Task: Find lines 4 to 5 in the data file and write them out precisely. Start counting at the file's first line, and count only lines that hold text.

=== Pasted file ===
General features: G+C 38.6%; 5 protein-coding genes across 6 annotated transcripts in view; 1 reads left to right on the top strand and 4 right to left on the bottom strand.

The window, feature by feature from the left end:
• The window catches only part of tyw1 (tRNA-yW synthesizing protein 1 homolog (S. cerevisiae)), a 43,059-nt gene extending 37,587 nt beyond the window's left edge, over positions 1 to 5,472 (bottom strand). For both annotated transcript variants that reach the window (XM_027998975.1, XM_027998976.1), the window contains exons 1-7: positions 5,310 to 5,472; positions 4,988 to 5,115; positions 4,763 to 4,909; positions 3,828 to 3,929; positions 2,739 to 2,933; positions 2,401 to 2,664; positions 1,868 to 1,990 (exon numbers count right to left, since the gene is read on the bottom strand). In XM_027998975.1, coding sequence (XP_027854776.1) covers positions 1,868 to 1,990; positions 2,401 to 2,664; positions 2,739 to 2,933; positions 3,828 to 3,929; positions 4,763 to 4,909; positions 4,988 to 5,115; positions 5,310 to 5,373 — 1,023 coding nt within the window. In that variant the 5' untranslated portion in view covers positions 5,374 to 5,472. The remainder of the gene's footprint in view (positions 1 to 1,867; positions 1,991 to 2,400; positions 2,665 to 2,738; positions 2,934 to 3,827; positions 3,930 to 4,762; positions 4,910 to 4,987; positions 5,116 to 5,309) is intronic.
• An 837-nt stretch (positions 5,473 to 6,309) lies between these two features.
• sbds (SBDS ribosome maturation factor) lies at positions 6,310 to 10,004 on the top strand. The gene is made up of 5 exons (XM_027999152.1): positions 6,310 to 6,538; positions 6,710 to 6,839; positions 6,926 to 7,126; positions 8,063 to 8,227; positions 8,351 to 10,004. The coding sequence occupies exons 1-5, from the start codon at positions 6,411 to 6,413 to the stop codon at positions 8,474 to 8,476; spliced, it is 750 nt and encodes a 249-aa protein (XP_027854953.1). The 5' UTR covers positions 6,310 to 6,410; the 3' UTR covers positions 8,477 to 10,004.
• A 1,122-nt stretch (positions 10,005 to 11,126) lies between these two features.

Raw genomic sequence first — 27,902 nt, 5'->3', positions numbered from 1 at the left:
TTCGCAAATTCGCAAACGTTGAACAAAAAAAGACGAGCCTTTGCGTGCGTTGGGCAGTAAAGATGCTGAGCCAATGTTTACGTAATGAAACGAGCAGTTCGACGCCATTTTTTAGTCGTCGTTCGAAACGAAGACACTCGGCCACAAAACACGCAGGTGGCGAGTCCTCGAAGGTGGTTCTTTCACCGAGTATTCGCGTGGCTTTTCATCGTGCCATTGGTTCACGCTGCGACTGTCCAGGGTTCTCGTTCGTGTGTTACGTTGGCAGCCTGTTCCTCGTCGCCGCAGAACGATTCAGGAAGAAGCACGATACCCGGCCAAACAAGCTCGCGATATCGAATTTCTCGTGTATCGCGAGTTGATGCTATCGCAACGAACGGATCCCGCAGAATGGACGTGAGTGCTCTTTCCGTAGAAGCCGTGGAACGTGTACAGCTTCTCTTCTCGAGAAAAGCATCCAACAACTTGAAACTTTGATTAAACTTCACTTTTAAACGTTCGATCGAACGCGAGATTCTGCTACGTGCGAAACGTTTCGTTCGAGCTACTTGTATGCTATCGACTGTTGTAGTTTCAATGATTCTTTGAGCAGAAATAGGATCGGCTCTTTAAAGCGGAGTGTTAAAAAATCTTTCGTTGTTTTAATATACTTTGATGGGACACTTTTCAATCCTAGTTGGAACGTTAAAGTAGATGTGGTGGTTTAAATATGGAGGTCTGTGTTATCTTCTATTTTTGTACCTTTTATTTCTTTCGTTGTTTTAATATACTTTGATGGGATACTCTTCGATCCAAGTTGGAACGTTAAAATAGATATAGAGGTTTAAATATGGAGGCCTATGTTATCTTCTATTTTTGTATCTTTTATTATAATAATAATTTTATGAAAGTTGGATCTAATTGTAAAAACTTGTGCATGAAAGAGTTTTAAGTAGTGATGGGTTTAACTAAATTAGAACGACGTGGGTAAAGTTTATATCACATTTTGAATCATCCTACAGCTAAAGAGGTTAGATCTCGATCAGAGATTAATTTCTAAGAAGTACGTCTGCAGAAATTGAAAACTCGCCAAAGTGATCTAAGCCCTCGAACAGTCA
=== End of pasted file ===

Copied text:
• An 837-nt stretch (positions 5,473 to 6,309) lies between these two features.
• sbds (SBDS ribosome maturation factor) lies at positions 6,310 to 10,004 on the top strand. The gene is made up of 5 exons (XM_027999152.1): positions 6,310 to 6,538; positions 6,710 to 6,839; positions 6,926 to 7,126; positions 8,063 to 8,227; positions 8,351 to 10,004. The coding sequence occupies exons 1-5, from the start codon at positions 6,411 to 6,413 to the stop codon at positions 8,474 to 8,476; spliced, it is 750 nt and encodes a 249-aa protein (XP_027854953.1). The 5' UTR covers positions 6,310 to 6,410; the 3' UTR covers positions 8,477 to 10,004.